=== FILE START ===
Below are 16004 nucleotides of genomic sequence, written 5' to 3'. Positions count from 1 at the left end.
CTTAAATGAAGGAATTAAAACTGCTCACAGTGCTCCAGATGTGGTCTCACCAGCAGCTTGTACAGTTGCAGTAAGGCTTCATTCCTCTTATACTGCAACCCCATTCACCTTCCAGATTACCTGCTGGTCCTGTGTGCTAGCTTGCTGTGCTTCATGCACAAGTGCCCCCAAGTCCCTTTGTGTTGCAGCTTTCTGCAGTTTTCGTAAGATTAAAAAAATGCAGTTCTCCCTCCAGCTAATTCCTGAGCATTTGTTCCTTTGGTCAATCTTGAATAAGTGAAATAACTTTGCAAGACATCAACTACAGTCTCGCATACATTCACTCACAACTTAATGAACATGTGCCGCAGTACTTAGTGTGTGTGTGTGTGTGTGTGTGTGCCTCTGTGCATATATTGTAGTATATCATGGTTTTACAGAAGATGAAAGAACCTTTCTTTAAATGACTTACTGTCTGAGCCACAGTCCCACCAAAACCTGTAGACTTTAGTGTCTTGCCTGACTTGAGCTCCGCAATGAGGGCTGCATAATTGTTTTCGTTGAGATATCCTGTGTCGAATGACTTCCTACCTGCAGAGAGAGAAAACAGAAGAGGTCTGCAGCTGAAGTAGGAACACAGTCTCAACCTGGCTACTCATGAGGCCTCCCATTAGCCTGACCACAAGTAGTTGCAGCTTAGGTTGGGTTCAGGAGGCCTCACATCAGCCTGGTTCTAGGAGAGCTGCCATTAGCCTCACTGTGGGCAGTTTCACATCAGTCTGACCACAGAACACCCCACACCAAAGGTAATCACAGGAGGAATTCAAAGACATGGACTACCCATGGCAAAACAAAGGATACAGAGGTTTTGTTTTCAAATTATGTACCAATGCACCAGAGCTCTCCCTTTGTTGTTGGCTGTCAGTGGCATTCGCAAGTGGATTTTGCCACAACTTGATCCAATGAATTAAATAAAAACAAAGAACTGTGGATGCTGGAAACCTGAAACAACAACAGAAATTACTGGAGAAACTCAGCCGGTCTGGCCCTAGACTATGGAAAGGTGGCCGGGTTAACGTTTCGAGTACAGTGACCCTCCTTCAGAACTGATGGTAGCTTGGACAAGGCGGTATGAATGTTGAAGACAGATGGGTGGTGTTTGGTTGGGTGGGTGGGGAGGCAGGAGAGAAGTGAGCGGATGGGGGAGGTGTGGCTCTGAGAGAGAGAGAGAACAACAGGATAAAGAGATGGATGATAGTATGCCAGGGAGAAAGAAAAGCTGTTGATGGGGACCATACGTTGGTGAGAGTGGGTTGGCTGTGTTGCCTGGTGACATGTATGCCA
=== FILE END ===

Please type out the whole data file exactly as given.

Below are 16004 nucleotides of genomic sequence, written 5' to 3'. Positions count from 1 at the left end.
CTTAAATGAAGGAATTAAAACTGCTCACAGTGCTCCAGATGTGGTCTCACCAGCAGCTTGTACAGTTGCAGTAAGGCTTCATTCCTCTTATACTGCAACCCCATTCACCTTCCAGATTACCTGCTGGTCCTGTGTGCTAGCTTGCTGTGCTTCATGCACAAGTGCCCCCAAGTCCCTTTGTGTTGCAGCTTTCTGCAGTTTTCGTAAGATTAAAAAAATGCAGTTCTCCCTCCAGCTAATTCCTGAGCATTTGTTCCTTTGGTCAATCTTGAATAAGTGAAATAACTTTGCAAGACATCAACTACAGTCTCGCATACATTCACTCACAACTTAATGAACATGTGCCGCAGTACTTAGTGTGTGTGTGTGTGTGTGTGTGTGCCTCTGTGCATATATTGTAGTATATCATGGTTTTACAGAAGATGAAAGAACCTTTCTTTAAATGACTTACTGTCTGAGCCACAGTCCCACCAAAACCTGTAGACTTTAGTGTCTTGCCTGACTTGAGCTCCGCAATGAGGGCTGCATAATTGTTTTCGTTGAGATATCCTGTGTCGAATGACTTCCTACCTGCAGAGAGAGAAAACAGAAGAGGTCTGCAGCTGAAGTAGGAACACAGTCTCAACCTGGCTACTCATGAGGCCTCCCATTAGCCTGACCACAAGTAGTTGCAGCTTAGGTTGGGTTCAGGAGGCCTCACATCAGCCTGGTTCTAGGAGAGCTGCCATTAGCCTCACTGTGGGCAGTTTCACATCAGTCTGACCACAGAACACCCCACACCAAAGGTAATCACAGGAGGAATTCAAAGACATGGACTACCCATGGCAAAACAAAGGATACAGAGGTTTTGTTTTCAAATTATGTACCAATGCACCAGAGCTCTCCCTTTGTTGTTGGCTGTCAGTGGCATTCGCAAGTGGATTTTGCCACAACTTGATCCAATGAATTAAATAAAAACAAAGAACTGTGGATGCTGGAAACCTGAAACAACAACAGAAATTACTGGAGAAACTCAGCCGGTCTGGCCCTAGACTATGGAAAGGTGGCCGGGTTAACGTTTCGAGTACAGTGACCCTCCTTCAGAACTGATGGTAGCTTGGACAAGGCGGTATGAATGTTGAAGACAGATGGGTGGTGTTTGGTTGGGTGGGTGGGGAGGCAGGAGAGAAGTGAGCGGATGGGGGAGGTGTGGCTCTGAGAGAGAGAGAGAACAACAGGATAAAGAGATGGATGATAGTATGCCAGGGAGAAAGAAAAGCTGTTGATGGGGACCATACGTTGGTGAGAGTGGGTTGGCTGTGTTGCCTGGTGACATGTATGCCA